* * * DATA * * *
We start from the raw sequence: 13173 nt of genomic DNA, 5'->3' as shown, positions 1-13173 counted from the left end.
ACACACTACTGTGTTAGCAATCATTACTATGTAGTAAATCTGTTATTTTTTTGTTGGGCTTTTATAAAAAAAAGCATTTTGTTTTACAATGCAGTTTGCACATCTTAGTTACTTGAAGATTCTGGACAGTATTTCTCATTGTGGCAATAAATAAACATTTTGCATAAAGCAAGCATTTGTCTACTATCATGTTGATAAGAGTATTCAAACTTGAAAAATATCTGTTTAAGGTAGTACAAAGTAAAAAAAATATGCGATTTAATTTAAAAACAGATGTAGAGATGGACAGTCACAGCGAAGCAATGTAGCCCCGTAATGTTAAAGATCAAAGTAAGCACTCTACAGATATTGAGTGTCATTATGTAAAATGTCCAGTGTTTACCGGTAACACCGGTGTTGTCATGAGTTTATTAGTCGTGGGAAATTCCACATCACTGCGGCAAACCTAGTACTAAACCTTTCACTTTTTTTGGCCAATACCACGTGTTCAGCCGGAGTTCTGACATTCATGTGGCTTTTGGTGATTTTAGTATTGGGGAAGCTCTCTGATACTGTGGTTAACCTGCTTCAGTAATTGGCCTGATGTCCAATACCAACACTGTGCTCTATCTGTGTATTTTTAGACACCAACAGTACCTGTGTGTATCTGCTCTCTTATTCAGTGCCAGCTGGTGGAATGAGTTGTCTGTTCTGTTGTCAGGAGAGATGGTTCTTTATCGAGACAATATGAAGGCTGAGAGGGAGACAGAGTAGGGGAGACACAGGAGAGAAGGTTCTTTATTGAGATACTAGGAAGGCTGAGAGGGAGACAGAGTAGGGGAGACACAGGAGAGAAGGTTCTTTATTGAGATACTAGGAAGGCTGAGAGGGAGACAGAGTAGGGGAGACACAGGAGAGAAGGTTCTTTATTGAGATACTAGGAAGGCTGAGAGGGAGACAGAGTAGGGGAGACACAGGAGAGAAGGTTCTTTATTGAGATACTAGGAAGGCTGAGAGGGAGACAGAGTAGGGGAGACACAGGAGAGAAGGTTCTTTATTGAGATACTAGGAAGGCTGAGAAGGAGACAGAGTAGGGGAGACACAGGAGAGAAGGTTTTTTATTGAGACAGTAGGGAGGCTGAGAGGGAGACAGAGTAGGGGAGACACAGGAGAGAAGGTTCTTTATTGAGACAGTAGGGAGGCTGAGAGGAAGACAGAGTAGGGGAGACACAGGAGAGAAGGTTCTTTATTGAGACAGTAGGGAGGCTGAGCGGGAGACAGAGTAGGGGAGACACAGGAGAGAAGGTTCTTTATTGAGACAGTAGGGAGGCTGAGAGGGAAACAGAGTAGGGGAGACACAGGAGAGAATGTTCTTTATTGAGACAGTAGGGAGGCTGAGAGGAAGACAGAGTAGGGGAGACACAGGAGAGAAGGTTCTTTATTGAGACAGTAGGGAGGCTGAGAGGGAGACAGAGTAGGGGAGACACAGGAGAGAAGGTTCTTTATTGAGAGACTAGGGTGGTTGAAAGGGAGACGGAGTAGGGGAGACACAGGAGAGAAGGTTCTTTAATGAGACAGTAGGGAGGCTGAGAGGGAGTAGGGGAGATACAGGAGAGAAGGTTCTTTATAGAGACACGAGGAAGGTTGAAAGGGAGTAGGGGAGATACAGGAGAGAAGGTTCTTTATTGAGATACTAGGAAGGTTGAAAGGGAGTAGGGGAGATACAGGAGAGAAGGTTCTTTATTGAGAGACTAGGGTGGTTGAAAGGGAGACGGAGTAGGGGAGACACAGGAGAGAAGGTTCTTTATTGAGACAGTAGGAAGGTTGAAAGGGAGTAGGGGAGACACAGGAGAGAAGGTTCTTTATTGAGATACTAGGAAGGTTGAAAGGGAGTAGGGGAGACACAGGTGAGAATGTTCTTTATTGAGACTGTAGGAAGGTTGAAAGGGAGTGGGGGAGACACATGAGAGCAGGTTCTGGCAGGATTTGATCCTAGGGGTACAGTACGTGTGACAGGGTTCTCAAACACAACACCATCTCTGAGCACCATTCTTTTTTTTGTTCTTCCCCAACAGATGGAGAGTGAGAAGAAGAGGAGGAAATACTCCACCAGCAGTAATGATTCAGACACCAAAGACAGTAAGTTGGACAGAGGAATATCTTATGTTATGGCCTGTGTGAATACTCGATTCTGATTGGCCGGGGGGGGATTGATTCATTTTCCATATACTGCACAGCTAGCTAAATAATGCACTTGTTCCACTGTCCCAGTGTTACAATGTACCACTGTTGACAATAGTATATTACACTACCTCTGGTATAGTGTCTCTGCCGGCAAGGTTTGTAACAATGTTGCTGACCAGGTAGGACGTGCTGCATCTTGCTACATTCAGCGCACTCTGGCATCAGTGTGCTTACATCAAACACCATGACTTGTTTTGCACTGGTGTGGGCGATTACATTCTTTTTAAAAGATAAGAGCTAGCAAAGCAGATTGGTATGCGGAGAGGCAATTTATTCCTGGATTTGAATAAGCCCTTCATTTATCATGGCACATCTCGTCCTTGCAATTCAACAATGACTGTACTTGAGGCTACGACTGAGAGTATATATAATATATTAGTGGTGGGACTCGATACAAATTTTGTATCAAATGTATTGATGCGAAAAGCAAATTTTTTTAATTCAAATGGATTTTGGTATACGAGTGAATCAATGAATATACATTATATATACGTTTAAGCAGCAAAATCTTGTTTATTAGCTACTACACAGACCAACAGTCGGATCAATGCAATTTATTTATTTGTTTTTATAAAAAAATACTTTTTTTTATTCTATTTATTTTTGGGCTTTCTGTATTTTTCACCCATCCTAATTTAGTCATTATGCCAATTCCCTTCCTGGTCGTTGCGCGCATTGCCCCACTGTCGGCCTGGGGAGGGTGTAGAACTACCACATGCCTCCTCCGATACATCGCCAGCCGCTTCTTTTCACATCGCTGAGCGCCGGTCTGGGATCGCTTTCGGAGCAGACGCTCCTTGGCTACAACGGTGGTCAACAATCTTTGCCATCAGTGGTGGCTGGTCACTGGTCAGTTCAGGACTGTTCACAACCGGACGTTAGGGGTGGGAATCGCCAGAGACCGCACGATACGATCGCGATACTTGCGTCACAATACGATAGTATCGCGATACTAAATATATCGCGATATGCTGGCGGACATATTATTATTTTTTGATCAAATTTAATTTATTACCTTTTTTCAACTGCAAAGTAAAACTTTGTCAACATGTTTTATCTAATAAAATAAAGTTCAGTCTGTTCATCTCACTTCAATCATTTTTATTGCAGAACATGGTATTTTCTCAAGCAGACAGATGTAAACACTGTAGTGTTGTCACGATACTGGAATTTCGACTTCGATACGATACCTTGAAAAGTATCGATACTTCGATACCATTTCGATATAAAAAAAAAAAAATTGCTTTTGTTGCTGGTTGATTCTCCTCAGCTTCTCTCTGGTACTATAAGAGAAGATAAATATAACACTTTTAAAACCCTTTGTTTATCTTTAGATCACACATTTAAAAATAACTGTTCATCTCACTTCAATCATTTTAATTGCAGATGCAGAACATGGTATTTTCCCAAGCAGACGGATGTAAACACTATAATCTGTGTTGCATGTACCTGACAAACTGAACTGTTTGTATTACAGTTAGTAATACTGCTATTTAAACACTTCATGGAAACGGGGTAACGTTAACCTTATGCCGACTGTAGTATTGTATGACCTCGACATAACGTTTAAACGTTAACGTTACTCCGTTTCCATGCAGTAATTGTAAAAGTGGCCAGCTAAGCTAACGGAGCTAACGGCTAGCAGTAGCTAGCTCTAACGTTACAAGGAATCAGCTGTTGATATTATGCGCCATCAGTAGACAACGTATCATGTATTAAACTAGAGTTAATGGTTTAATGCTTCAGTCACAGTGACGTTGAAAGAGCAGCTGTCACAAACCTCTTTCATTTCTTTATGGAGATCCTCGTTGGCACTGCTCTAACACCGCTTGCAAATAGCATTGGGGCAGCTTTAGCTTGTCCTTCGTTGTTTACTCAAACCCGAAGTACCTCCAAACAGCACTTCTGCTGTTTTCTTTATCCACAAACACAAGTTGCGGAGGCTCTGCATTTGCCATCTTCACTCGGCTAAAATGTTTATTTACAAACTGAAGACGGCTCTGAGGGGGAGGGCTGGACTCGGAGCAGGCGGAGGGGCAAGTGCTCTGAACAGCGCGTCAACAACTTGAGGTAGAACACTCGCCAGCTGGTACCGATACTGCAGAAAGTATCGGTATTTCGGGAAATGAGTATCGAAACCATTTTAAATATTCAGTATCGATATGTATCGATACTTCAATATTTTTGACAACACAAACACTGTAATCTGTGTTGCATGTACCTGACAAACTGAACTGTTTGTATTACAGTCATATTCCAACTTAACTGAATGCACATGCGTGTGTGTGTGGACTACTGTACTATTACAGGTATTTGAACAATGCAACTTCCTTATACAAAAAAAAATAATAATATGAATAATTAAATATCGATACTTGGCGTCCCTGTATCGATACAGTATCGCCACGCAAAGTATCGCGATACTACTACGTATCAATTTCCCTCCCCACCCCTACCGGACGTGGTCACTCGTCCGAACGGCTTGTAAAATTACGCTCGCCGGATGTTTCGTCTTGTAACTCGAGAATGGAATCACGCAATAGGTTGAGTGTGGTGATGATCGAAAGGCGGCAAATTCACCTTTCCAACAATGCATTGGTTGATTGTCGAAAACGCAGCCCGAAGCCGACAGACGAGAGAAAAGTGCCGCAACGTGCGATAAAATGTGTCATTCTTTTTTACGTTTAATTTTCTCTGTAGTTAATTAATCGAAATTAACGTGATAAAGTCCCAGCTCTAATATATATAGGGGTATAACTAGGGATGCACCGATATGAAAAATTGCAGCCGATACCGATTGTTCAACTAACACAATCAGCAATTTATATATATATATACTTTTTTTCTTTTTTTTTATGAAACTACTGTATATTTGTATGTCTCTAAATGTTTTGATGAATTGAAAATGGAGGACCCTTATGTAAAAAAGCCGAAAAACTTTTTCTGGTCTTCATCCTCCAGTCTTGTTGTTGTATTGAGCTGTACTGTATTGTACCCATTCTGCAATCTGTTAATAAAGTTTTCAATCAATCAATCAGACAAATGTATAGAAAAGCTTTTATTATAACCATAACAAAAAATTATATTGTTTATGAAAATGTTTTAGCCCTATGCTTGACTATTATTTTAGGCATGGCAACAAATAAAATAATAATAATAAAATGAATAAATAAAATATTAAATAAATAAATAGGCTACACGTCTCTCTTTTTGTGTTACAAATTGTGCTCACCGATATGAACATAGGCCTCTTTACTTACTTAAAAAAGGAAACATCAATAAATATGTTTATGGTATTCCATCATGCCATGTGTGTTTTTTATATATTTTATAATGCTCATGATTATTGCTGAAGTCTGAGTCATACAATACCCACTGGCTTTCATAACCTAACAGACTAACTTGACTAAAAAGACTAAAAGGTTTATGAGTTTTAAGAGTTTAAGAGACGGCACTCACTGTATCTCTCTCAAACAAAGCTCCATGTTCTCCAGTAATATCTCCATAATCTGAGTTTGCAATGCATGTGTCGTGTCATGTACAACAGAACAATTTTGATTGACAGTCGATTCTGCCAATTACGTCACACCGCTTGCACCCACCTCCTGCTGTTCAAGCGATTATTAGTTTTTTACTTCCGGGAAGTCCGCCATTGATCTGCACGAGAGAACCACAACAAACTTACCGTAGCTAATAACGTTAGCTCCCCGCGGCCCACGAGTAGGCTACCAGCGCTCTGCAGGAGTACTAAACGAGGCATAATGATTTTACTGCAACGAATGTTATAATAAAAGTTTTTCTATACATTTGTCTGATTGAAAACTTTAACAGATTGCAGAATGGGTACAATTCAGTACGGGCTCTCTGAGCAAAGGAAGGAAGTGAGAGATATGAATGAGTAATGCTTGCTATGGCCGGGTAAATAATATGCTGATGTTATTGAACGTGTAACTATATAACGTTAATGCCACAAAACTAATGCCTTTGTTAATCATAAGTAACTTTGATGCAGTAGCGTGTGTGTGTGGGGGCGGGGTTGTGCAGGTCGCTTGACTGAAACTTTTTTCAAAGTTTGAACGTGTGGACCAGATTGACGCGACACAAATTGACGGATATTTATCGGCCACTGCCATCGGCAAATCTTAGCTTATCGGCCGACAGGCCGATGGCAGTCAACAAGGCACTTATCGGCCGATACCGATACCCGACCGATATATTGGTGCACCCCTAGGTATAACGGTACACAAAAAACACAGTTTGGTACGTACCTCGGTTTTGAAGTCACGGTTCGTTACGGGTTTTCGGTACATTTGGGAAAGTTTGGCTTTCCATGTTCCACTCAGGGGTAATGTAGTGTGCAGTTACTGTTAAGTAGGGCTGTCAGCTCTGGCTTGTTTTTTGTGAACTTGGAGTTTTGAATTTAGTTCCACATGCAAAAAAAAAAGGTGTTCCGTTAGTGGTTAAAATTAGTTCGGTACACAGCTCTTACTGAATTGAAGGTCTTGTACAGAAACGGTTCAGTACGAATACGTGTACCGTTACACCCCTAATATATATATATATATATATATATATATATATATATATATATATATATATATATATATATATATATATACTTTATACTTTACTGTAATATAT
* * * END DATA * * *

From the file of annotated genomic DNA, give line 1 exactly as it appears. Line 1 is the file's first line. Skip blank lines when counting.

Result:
We start from the raw sequence: 13173 nt of genomic DNA, 5'->3' as shown, positions 1-13173 counted from the left end.